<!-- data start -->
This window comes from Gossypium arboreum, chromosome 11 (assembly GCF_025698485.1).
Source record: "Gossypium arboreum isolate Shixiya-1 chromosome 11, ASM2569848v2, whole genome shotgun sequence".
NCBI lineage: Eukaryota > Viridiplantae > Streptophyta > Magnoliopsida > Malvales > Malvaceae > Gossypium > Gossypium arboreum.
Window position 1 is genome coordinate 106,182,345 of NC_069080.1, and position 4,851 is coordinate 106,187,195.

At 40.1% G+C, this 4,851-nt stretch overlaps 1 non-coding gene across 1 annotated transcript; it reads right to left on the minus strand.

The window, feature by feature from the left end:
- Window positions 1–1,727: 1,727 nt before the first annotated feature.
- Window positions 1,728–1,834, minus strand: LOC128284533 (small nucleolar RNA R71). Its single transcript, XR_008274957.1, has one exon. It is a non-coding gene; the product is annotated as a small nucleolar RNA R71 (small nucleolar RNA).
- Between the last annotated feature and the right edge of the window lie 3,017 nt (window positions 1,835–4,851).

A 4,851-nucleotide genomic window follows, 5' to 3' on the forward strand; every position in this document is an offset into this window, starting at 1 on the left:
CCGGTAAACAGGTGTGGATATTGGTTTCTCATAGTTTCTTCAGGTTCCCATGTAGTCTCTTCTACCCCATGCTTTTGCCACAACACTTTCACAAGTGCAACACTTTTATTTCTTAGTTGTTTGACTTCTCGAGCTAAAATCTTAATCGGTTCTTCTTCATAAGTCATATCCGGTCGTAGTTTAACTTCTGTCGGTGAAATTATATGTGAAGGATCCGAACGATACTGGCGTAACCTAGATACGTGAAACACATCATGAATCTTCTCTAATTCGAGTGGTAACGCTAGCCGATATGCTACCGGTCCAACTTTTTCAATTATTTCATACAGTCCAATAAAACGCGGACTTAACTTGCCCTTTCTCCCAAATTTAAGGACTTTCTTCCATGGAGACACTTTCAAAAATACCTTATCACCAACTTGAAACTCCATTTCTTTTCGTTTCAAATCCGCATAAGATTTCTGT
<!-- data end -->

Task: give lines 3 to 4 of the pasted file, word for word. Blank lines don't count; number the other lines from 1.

NCBI lineage: Eukaryota > Viridiplantae > Streptophyta > Magnoliopsida > Malvales > Malvaceae > Gossypium > Gossypium arboreum.
Window position 1 is genome coordinate 106,182,345 of NC_069080.1, and position 4,851 is coordinate 106,187,195.